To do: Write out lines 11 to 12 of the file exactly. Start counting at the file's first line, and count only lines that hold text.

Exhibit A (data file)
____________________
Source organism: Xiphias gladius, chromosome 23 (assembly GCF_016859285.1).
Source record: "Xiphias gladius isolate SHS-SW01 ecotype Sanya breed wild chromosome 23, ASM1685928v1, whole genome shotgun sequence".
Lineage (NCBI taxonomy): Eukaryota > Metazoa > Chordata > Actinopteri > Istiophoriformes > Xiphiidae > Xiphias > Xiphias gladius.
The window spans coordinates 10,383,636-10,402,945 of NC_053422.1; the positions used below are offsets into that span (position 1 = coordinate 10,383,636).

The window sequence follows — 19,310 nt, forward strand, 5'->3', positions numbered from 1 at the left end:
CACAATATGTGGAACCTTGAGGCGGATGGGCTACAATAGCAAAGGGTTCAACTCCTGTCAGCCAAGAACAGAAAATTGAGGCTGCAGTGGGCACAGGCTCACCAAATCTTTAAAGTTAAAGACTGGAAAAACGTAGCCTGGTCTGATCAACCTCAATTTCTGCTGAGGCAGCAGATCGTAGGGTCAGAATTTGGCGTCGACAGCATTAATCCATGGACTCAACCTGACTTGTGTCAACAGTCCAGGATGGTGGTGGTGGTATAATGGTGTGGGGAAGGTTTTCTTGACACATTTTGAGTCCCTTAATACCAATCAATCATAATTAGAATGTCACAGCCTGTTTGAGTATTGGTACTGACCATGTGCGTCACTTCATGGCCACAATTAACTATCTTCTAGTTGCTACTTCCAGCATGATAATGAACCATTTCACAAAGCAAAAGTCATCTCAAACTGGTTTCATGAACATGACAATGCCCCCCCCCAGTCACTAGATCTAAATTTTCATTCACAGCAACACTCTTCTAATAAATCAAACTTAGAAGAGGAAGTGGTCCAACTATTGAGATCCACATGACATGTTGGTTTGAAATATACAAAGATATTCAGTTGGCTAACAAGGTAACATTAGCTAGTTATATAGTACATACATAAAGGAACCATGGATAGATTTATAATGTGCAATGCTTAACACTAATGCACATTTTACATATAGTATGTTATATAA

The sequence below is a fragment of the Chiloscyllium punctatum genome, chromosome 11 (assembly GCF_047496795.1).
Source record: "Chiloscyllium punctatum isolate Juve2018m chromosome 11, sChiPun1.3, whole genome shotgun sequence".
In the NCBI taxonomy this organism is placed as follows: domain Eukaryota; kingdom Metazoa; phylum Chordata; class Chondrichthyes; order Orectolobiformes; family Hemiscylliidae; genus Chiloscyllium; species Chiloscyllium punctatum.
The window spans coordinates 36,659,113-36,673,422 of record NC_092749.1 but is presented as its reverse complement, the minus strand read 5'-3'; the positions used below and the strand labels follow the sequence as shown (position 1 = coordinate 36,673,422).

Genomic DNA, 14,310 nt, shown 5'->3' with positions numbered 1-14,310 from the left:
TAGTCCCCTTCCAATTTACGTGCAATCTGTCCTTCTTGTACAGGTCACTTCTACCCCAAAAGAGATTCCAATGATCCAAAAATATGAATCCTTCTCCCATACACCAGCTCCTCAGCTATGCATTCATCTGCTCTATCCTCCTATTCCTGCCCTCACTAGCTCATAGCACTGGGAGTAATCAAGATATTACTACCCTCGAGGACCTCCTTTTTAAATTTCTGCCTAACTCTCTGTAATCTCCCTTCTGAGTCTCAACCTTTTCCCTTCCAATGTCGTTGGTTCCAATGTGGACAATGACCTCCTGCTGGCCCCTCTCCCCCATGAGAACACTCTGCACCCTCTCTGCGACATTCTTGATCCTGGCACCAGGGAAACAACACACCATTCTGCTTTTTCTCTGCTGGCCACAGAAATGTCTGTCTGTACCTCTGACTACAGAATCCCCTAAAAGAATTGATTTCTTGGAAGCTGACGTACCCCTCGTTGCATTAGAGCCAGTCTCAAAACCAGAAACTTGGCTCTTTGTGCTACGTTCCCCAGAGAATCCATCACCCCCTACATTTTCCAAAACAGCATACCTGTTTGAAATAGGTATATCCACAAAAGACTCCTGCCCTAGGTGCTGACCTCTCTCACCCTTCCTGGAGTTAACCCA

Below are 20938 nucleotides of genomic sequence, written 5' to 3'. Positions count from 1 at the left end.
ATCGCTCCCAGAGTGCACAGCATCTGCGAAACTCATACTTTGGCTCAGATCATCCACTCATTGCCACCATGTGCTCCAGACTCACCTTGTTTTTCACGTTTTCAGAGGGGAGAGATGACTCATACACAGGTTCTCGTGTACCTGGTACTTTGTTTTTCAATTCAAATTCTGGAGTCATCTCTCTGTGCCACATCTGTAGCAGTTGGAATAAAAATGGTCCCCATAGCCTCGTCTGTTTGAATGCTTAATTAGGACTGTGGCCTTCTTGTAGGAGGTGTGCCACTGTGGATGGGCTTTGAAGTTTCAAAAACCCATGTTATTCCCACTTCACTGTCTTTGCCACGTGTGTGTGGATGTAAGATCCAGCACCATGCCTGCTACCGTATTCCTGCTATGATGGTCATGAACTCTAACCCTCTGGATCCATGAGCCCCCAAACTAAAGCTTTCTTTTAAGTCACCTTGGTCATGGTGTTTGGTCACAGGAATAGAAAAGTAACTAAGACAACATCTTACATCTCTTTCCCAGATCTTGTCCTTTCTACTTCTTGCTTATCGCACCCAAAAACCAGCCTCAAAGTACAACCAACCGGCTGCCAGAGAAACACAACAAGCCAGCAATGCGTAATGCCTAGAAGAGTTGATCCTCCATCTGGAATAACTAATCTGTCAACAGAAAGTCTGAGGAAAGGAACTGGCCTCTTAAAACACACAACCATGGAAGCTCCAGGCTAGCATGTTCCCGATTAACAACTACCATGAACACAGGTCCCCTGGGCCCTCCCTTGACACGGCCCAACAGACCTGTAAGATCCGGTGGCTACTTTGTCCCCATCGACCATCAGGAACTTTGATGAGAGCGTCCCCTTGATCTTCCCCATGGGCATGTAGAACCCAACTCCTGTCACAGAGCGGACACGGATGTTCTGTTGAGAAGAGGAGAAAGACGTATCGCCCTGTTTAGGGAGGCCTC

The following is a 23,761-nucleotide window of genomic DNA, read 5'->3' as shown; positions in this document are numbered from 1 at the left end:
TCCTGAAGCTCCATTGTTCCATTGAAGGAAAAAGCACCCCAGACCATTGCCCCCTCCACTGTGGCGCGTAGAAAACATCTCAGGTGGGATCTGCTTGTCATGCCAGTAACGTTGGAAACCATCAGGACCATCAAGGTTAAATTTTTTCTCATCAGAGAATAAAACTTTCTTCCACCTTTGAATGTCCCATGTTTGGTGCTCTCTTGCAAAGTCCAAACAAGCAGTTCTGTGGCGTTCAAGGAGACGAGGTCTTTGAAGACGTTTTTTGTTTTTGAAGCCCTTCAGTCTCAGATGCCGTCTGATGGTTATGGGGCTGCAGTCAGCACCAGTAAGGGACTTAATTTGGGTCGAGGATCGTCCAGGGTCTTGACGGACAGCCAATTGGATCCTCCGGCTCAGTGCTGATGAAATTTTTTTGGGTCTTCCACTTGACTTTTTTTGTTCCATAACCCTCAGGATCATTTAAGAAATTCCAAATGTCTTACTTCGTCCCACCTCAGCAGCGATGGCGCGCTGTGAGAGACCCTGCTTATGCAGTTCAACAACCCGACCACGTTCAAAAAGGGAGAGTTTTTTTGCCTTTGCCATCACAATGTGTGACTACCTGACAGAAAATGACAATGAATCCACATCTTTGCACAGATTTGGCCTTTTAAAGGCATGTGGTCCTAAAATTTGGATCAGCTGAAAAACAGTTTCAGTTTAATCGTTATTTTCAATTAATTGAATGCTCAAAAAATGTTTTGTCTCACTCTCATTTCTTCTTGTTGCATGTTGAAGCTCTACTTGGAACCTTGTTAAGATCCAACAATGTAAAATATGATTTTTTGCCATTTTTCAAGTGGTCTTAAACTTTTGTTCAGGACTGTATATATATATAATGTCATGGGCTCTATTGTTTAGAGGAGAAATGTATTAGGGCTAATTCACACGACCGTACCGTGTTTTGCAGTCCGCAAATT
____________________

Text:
Genomic DNA, 14,310 nt, shown 5'->3' with positions numbered 1-14,310 from the left:
TAGTCCCCTTCCAATTTACGTGCAATCTGTCCTTCTTGTACAGGTCACTTCTACCCCAAAAGAGATTCCAATGATCCAAAAATATGAATCCTTCTCCCATACACCAGCTCCTCAGCTATGCATTCATCTGCTCTATCCTCCTATTCCTGCCCTCACTAGCTCATAGCACTGGGAGTAATCAAGATATTACTACCCTCGAGGACCTCCTTTTTAAATTTCTGCCTAACTCTCTGTAATCTCCCTTCTGAGTCTCAACCTTTTCCCTTCCAATGTCGTTGGTTCCAATGTGGACAATGACCTCCTGCTGGCCCCTCTCCCCCATGAGAACACTCTGCACCCTCTCTGCGACATTCTTGATCCTGGCACCAGGGAAACAACACACCATTCTGCTTTTTCTCTGCTGGCCACAGAAATGTCTGTCTGTACCTCTGACTACAGAATCCCCTAAAAGAATTGATTTCTTGGAAGCTGACGTACCCCTCGTTGCATTAGAGCCAGTCTCAAAACCAGAAACTTGGCTCTTTGTGCTACGTTCCCCAGAGAATCCATCACCCCCTACATTTTCCAAAACAGCATACCTGTTTGAAATAGGTATATCCACAAAAGACTCCTGCCCTAGGTGCTGACCTCTCTCACCCTTCCTGGAGTTAACCCA